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  18th International Workshop on
Clinical Pharmacology of Antiviral Therapy
June 14-17, 2017
Chicago, Ill.C
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Dolutegravir Cmax Higher in Elderly, Tied to Shorter Sleep Duration
  18th International Workshop on Clinical Pharmacology of Antiviral Therapy, June 14-17, 2017, Chicago
Mark Mascolini
Dolutegravir maximum concentration (Cmax) proved significantly higher in HIV-positive people 60 or older than in people younger than 51 taking the integrase inhibitor [1], Overall dolutegravir exposure (area under the concentration-time curve, AUC) did not differ between the two age groups, but this 56-person British study linked higher Cmax and higher AUC to shorter sleep duration in the 60-plus group.
The researchers noted that prior study yielded several findings on dolutegravir-related central nervous system (CNS) side effects: (1) They are less frequent with dolutegravir than efavirenz. (2) They affected up to 5% of people enrolled in trials, and dropout rates were low. (3) They led to dropout rates up to 5% in observational cohorts. Because trials usually enroll few elderly patients, the UK team conducted this comparative study to learn whether dolutegravir exposure at 50 mg once daily correlates with sleep problems in older versus younger individuals.
The analysis involved people 60 years old or older switching from a suppressive antiretroviral regimen to coformulated dolutegravir/abacavir/lamivudine (Triumeq). The study protocol stipulated that 70% of the older population had to be at least 65 years old and everyone at least 60 years old.
At the switch to dolutegravir on day 1 and again on day 28, participants had intensive pharmacokinetic sampling over 24 hours while fasted. The researchers compared results with findings in people younger than 50 enrolled in the SPRING-1 trial of dolutegravir [2], who also had intensive sampling while fasted. The 60-plus group completed three sleep questionnaires: the Pittsburgh Sleep Quality Index (PSQI), the Functional Outcomes of Sleep Questionnaire (FOSQ), and the Insomnia Severity Index (ISI) when they switched to Triumeq and 28 days later.
Among the 40 people in the older group, 1 was a woman and median age stood at 65.5 (range 60 to 78). Median age in the 16 younger people measured 37 (range 22 to 50), and 1 was a woman. Seventeen people in the older group (43%) were switching from an efavirenz regimen. No grade 3 or 4 side effects arose after the switch and everyone maintained virologic control 4 weeks after the switch.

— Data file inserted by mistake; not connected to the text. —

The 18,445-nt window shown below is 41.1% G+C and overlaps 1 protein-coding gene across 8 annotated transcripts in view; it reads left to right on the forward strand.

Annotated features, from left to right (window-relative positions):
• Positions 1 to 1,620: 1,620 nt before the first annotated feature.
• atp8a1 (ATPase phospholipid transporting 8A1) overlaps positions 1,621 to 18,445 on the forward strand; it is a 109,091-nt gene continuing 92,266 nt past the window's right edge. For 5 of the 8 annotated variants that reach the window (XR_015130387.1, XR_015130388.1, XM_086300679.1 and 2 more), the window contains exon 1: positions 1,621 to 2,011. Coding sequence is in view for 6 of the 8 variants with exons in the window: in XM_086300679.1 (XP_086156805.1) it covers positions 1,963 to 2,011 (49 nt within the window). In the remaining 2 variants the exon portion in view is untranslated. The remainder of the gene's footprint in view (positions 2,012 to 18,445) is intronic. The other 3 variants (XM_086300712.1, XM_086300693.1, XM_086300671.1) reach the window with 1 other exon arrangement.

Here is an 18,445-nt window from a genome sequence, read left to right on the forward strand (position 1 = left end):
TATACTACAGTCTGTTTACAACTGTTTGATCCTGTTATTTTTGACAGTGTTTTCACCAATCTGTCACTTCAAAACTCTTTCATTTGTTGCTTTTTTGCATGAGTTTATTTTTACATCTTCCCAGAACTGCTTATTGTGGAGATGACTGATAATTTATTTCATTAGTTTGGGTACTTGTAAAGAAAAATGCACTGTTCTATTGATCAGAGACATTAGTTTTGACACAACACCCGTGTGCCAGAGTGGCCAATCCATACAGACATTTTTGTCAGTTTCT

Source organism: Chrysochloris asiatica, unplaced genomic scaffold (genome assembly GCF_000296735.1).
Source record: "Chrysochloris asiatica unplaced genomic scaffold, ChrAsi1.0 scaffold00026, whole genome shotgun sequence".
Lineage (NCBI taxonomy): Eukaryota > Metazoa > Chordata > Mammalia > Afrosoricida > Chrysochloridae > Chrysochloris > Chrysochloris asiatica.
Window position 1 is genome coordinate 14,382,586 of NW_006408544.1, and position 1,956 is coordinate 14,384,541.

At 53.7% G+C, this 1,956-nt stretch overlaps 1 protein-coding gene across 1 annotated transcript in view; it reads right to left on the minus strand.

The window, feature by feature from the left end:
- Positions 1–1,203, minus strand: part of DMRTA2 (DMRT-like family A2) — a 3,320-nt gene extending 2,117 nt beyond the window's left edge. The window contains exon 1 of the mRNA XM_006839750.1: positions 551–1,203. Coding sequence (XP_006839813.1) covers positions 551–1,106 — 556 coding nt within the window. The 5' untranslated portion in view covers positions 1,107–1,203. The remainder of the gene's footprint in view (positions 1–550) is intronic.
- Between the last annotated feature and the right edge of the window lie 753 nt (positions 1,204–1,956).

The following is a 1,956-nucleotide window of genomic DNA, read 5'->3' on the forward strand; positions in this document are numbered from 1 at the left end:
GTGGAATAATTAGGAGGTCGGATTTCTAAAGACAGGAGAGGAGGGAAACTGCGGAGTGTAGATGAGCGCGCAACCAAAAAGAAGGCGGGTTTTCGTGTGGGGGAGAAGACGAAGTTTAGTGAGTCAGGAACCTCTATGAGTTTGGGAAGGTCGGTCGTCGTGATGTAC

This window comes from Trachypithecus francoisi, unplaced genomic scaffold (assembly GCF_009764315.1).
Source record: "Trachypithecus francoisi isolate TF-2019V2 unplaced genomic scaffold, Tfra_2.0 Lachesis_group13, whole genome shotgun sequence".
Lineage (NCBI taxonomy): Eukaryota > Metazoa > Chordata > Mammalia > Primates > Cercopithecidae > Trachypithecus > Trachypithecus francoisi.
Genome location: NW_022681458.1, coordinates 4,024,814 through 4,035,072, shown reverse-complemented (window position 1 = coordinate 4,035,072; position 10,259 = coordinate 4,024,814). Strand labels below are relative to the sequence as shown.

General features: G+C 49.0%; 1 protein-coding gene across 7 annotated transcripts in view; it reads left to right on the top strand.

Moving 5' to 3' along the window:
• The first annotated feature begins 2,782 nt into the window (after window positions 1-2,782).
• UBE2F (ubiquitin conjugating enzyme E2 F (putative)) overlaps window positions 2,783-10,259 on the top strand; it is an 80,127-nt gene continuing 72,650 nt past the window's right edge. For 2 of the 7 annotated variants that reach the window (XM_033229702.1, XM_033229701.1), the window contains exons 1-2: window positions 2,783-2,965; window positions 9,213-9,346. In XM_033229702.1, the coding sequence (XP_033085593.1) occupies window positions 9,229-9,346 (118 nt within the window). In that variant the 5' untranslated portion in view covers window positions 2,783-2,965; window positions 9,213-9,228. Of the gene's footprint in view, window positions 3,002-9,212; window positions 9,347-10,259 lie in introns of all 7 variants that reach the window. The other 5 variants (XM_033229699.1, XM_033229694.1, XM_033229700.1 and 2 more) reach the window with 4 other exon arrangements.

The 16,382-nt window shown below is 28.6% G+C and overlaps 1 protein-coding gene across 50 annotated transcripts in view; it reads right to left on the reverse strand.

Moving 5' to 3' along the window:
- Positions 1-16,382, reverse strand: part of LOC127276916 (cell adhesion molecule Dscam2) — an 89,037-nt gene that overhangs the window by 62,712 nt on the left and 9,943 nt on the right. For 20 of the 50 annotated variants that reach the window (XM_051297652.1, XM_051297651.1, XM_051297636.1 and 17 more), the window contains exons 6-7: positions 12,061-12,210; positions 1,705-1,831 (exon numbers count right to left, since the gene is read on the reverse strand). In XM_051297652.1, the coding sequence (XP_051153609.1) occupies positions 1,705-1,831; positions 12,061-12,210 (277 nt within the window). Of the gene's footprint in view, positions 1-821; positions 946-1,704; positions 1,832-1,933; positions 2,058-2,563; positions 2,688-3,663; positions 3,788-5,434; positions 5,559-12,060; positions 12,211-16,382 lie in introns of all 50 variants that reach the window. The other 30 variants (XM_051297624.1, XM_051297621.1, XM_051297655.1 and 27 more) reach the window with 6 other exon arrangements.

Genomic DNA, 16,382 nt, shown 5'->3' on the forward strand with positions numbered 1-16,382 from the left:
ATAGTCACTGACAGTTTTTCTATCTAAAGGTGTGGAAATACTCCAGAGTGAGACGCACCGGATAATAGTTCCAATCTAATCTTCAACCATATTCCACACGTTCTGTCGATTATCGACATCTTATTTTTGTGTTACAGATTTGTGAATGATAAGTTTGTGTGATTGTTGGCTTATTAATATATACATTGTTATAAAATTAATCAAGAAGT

Dolutegravir AUC and trough concentration (Ctrough) did not differ significantly between the older group and younger controls (geometric mean [GM] 51,799 versus 48,068 ng*h/mL, P = 0.56, for AUC; GM 1052 versus 942 ng/mL, P = 0.77, for Ctrough). But dolutegravir Cmax was significantly higher in older people than in younger controls (GM 4246 versus 3402 ng/mL) (P = 0.00496).
Twenty-eight days after the switch to Triumeq, global scores and individual domains on the PSQI did not differ significantly from preswitch measures in people 60 or older. But higher dolutegravir Cmax and AUC were associated with shorter sleep duration on the PSQI (P = 0.05 and P = 0.03).
On the FOSQ global and individual sleep scores in these older people did not change significantly between day 1 and day 28. And dolutegravir pharmacokinetics did not correlate with sleep impairment on these tests. Likewise, the ISI did not change through 28 days of dolutegravir, and dolutegravir exposure did not predict insomnia severity.
The researchers suggested that higher Cmax in the older group "may represent differences in drug absorption" in older people. They added that the link between higher dolutegravir exposure and shorter sleep duration needs further study.
1. Elliot E, Wang X, Simmons B, et al. Relationship between dolutegravir plasma exposure, quality of sleep and its functional outcome in patients living with HIV over the age of 60 years. 18th International Workshop on Clinical Pharmacology of Antiviral Therapy, June 14-17, 2017, Chicago. Abstract O_08.
2. Stellbrink HJ, Reynes J, Lazzarin A, et al. Dolutegravir in antiretroviral-naive adults with HIV-1: 96-week results from a randomized dose-ranging study. AIDS. 2013;27:1771-1778.


Emilie Elliot1,2, Xinzhu Wang3, Bryony Simmons4, Alison Jenkin1, Nicole Pagani1, Susanna Wong4, Jamie Vera5, Robert Miller6, Myra McClure3, Marta Boffito1,3 1St Stephen's Centre, Chelsea and Westminster Hospital, London, UK, 2University of Liverpool, Liverpool UK, 3Department of Medicine, Imperial College, London, UK, 4Faculty of Medicine, Imperial College, London, UK, 5Brighton and Sussex Medical School, Brighton, UK, 6Institute of Global Health, University College London, UK